The military games – touted to be the biggest ever sports event in India and only the second biggest to Olympics – will see over 4,000 athletes from forces of various countries competing. Over 2,000 sports officials will also participate. Hyderabad has played a significant role in inspiring confidence in the country’s ability to host international sports events. The city has successfully hosted the Afro-Asian Games and the World Women’s Squash Championship. So gear up and hold your nerves for some great competition and excitement in upcoming weeks. Lets’ come together and make this event a huge success.

The Mascot:

MascotThe Mascot for 4th CISM military games is a stylised Great Indian Bison nick named BRAVO.
The Great Indian Bison is a majestic, normally imperturbable animal more commonly known in India as Gaur. It possesses immense strength, vigour and doggedness.

When provoked, its spurt, ferocity and speed of charge drives terror into the hearts of its opponents, similar to the characteristics of the Indian Army.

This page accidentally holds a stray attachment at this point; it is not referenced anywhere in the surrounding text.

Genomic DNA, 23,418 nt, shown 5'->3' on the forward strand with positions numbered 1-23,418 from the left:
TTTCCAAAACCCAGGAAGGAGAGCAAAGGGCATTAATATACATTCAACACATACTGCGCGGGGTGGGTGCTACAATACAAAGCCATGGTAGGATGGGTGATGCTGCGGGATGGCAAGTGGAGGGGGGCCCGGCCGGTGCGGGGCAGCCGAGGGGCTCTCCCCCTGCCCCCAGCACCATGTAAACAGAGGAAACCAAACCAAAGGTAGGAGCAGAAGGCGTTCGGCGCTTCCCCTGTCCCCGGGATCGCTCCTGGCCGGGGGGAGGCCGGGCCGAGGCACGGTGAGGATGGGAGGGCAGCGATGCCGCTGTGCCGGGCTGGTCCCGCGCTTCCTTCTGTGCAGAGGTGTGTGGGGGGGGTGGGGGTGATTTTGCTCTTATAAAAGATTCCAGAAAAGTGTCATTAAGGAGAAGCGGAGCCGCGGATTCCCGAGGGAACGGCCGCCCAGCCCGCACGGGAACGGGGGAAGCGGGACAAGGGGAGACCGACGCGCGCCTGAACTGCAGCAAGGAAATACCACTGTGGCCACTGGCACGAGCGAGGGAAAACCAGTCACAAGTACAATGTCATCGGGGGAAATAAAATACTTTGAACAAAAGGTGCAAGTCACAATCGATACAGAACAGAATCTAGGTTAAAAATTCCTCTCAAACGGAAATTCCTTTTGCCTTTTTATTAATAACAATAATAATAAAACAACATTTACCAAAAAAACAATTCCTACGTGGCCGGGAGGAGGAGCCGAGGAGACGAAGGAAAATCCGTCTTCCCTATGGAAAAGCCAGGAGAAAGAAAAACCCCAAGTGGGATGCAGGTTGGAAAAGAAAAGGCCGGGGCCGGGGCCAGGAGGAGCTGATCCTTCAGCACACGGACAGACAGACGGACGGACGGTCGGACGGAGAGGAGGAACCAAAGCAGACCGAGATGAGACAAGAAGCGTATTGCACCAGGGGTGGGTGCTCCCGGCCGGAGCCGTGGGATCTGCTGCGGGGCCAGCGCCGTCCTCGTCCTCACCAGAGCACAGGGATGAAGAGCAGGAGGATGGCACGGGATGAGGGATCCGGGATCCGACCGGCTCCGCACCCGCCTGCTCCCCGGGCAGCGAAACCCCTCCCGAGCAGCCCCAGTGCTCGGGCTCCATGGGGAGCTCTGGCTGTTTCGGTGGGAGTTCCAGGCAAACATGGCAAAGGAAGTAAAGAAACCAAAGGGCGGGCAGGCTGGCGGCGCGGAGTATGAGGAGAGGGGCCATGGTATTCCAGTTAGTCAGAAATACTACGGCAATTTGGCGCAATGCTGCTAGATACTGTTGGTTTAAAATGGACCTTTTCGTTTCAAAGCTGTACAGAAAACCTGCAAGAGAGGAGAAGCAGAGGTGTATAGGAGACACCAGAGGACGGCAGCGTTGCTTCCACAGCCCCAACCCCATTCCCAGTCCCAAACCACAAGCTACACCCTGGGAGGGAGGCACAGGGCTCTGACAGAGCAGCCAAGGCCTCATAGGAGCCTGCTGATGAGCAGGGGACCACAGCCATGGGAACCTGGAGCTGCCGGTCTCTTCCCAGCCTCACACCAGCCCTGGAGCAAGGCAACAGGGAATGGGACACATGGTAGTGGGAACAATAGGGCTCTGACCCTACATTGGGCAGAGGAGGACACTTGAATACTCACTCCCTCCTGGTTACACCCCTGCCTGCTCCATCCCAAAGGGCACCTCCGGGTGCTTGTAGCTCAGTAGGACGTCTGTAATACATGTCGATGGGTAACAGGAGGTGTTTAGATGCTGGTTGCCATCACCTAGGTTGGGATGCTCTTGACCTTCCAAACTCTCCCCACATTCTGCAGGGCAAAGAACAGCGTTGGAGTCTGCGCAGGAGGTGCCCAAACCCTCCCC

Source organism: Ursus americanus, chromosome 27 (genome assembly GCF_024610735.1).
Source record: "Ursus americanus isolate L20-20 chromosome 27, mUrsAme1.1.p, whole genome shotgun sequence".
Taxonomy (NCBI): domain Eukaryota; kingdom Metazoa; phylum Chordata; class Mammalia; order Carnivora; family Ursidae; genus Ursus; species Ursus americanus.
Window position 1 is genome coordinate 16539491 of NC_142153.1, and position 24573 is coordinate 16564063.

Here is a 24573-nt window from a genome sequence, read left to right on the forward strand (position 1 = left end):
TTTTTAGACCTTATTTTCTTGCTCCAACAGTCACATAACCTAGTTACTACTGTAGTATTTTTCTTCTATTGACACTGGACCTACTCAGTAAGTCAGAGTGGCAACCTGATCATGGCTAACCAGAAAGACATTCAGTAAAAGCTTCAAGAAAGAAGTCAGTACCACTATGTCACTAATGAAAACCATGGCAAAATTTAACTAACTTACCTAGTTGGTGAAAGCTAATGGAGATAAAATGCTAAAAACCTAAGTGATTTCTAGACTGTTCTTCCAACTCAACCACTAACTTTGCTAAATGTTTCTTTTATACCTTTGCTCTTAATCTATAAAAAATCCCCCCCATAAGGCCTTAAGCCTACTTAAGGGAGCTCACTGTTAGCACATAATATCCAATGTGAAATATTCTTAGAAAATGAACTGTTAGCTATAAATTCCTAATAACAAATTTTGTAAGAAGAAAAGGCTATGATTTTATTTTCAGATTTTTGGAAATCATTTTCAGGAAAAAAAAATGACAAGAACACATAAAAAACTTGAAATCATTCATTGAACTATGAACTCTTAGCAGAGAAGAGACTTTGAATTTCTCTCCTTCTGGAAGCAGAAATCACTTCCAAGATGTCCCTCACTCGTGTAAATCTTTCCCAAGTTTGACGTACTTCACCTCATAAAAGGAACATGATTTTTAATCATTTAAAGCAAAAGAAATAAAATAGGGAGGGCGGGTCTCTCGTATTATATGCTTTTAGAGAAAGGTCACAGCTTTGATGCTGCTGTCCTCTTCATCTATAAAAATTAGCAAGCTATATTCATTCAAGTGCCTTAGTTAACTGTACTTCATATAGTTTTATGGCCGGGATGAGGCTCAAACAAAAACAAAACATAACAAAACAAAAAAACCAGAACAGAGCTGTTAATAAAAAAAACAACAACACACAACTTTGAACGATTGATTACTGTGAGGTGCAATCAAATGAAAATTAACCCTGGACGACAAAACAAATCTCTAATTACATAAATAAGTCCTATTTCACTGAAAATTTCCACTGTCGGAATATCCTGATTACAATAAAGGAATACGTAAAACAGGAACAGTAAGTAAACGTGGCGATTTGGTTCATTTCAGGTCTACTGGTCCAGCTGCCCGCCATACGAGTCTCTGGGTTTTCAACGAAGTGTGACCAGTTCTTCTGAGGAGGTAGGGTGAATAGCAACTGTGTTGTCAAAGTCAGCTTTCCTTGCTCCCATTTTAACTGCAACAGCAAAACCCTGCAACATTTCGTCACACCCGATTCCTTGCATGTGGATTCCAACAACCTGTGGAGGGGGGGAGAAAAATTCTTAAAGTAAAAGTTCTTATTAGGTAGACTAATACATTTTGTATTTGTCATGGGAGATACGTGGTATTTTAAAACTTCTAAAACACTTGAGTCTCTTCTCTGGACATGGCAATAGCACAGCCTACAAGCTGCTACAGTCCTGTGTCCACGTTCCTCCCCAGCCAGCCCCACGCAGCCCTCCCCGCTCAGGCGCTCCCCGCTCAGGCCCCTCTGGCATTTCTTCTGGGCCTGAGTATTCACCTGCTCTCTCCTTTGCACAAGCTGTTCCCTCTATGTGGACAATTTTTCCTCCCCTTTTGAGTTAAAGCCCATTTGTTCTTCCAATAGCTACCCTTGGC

The Kashmir Conundrum

Kashmir – An area of conflict in South Asia that hasn’t seen peace, freedom and security for a very long while. After several hundred years of imperial rule, part of Kashmir became a part of the Secular, Democratic, Republic of India while the other part became a part of the Islamic Republic of Pakistan. A minute section of Kashmir is also occupied by China.

The History of the state is the key to understanding the basis of the Indo-Pak conflict and also offers the means for a peaceful resolution of the issue. The last ruler of Kashmir was Maharaja Hari Singh, a man who was despised predominantly by the Muslim population of Kashmir for his autocratic and anti-Islamic regime. It is Hari Singh who handed Kashmir over to the Government of India through a document of Accession which many claim he had no right to write in the first place by virtue of his lack of control over the Islamic rebel groups in his own kingdom.

This is where the feud between India and Pakistan began; over who had a claim over the territory of Kashmir. Pakistan chose to separate itself from India as a nation built for the Muslims because they felt marginalized in India. They claim Kashmir due to its Muslim majorities and India claimed Kashmir by virtue of the accession document signed by the Maharaja.